Hyperactivity Drug Can Be Added to Food

by Medindia Content Team on  April 3, 2002 at 3:59 PM Research News   - G J E 4
Hyperactivity Drug Can Be Added to Food
According to a small study at the University of Texas, a medication commonly used to treat attention-deficit/hyperactivity disorder (ADHD) may be safely taken in powder form without compromising any of its beneficial effects.

According to researchers, Metadate, a once-daily treatment for ADHD, may be taken by sprinkling the contents of the capsule onto food. And because the drug provides a day's worth of medication, children taking Metadate can avoid the social stigma of leaving the classroom to take medication.

The findings are good news for the millions of people who have trouble swallowing pills or capsules, particularly children. An estimated 4% to 12% of school-age children experience ADHD, a disorder marked by impulsiveness, difficulty with academic and social functioning and short attention span. ADHD is commonly treated with the stimulant drug methylphenidate (Ritalin), the active ingredient in Metadate.

The researchers report their findings in the April issue of the Journal of the American Academy of Child and Adolescent Psychiatry. "A controlled-delivery form of methylphenidate...that can be administered once daily and sprinkled on food could help improve compliance in those children who have difficulty swallowing solid dosage forms," Dr. Roy D. Simmons from Rochester, New York-based Celltech Pharmaceuticals, which manufactures Metadate, and colleagues conclude.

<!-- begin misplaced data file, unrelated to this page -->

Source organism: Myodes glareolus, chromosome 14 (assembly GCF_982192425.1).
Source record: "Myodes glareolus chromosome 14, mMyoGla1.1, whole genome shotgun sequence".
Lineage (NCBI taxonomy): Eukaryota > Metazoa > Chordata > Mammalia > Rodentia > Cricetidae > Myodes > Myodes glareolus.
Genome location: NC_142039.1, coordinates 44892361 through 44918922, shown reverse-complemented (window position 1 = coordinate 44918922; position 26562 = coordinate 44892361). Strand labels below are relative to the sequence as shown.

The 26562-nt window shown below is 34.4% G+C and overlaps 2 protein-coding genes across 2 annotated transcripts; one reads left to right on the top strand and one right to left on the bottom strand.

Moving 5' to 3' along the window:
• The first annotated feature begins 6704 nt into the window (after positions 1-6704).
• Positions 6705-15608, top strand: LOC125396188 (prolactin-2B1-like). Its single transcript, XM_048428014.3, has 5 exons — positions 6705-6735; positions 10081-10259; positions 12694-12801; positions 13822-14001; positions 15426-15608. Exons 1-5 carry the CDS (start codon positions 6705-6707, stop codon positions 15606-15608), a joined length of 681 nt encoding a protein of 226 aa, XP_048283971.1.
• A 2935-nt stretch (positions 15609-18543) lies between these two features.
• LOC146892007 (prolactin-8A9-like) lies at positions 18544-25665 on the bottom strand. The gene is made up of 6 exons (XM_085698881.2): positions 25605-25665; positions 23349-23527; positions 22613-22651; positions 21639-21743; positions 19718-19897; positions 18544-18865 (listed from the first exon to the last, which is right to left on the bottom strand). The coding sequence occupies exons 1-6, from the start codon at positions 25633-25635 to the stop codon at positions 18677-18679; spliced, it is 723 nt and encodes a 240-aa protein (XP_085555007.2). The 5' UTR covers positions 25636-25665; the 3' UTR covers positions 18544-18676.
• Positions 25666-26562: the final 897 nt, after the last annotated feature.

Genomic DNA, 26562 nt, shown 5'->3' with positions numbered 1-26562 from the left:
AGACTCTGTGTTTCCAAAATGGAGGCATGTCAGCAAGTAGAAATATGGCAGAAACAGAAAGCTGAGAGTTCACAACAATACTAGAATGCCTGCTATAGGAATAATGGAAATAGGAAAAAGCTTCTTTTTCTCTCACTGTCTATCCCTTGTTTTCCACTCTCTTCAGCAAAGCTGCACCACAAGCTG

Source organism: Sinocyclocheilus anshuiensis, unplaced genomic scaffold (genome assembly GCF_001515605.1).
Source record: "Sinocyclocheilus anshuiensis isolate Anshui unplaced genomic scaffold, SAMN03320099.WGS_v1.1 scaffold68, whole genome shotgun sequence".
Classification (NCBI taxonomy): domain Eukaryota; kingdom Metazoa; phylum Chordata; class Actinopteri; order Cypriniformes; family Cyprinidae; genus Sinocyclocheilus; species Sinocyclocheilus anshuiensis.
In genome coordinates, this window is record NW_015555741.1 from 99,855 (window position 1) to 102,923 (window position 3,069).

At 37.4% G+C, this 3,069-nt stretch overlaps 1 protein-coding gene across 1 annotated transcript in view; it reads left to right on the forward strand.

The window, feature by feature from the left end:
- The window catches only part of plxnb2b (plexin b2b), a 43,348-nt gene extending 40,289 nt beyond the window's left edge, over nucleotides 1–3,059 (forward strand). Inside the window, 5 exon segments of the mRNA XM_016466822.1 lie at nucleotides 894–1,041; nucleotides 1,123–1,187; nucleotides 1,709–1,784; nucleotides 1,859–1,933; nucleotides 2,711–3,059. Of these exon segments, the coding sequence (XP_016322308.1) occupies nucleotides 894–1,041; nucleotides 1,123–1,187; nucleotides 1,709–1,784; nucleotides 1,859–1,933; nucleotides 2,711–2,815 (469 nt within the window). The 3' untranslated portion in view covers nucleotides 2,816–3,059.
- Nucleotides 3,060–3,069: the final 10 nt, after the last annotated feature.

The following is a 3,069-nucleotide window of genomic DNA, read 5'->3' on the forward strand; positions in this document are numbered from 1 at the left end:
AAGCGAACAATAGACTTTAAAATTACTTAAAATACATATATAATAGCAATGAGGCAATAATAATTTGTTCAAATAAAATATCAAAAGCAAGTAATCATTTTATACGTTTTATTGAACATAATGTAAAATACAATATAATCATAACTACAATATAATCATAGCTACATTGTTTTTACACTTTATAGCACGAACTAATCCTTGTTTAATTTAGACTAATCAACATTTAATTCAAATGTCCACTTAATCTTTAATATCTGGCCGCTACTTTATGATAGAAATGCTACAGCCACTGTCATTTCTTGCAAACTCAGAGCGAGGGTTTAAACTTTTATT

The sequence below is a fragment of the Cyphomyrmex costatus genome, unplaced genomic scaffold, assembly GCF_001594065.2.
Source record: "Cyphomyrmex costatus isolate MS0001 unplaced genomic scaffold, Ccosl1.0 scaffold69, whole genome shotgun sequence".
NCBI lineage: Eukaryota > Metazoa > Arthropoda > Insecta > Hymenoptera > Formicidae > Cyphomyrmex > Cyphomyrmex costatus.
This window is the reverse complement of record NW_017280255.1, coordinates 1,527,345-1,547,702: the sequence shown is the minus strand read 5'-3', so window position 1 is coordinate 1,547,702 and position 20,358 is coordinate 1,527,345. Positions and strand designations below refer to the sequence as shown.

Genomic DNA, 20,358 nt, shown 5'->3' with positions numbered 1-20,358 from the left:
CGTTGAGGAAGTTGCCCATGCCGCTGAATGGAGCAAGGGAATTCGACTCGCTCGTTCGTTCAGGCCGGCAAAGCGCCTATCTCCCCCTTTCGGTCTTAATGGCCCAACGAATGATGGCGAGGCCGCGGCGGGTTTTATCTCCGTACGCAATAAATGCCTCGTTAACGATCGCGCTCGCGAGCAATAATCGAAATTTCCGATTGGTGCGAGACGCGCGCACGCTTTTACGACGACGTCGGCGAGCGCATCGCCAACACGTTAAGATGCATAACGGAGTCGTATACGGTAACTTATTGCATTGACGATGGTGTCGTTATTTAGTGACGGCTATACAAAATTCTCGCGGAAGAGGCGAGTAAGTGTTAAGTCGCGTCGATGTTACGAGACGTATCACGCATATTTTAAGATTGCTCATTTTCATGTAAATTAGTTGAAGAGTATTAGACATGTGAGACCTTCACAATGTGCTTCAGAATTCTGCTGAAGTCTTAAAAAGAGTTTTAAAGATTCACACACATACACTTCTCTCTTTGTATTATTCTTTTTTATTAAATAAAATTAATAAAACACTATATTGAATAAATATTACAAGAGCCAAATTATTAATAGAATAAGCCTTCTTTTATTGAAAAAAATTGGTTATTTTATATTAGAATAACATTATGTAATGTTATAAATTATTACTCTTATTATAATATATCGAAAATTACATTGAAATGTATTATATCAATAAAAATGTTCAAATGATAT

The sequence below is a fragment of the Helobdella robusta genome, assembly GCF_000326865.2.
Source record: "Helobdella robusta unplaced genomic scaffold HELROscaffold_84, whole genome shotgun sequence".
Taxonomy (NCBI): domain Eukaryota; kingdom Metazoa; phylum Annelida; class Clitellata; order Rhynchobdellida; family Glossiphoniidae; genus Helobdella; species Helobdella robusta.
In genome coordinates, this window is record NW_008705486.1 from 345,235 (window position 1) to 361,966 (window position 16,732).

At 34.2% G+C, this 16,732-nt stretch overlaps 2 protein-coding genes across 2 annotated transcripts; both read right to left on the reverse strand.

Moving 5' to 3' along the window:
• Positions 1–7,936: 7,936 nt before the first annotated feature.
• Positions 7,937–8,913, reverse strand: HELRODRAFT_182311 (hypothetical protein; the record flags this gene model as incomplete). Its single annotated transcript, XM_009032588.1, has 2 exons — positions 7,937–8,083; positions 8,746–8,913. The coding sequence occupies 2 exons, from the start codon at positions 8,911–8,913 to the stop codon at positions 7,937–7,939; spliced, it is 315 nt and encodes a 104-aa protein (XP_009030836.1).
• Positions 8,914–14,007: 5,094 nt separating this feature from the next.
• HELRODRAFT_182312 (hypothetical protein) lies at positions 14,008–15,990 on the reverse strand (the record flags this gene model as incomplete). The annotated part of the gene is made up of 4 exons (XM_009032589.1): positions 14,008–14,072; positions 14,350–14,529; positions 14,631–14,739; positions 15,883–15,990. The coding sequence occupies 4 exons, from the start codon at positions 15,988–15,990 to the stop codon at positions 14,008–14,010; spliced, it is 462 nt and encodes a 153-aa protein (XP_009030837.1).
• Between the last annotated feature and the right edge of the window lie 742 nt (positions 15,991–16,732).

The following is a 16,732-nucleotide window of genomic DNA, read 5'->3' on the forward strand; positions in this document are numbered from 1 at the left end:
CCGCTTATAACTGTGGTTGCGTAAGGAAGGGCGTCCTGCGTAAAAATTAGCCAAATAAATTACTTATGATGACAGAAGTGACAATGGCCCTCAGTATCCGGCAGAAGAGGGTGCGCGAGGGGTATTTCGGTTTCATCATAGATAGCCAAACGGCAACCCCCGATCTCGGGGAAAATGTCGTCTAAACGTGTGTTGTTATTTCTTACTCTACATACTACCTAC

In the study, 26 healthy adults without ADHD fasted for 10 hours and then swallowed a Metadate CD capsule or took the medication, containing 20 milligrams of the drug, sprinkled over 1 tablespoon of applesauce. After 6 days of taking no medication, the study volunteers switched treatments.

The researchers took blood samples before volunteers took the medication and again every half-hour to 4 hours over a 24-hour period to measure blood concentrations of the drug. Blood levels were similar for the two treatments and there were no significant differences in the rate at which the drug was absorbed or eliminated over the course of one day. Swallowing the capsule or sprinkling the contents over food was found to be equally safe and well tolerated. Side effects, such as headaches, were mild, the report indicates.

However, more research is needed into the effects of the powder form of the drug in children, and larger studies are needed to confirm the safety of taking the drug in powder form, the authors add.


Post your Comments

Comments should be on the topic and should not be abusive. The editorial team reserves the right to review and moderate the comments posted on the site.
User Avatar
* Your comment can be maximum of 2500 characters
Notify me when reply is posted I agree to the terms and conditions

You May Also Like

View All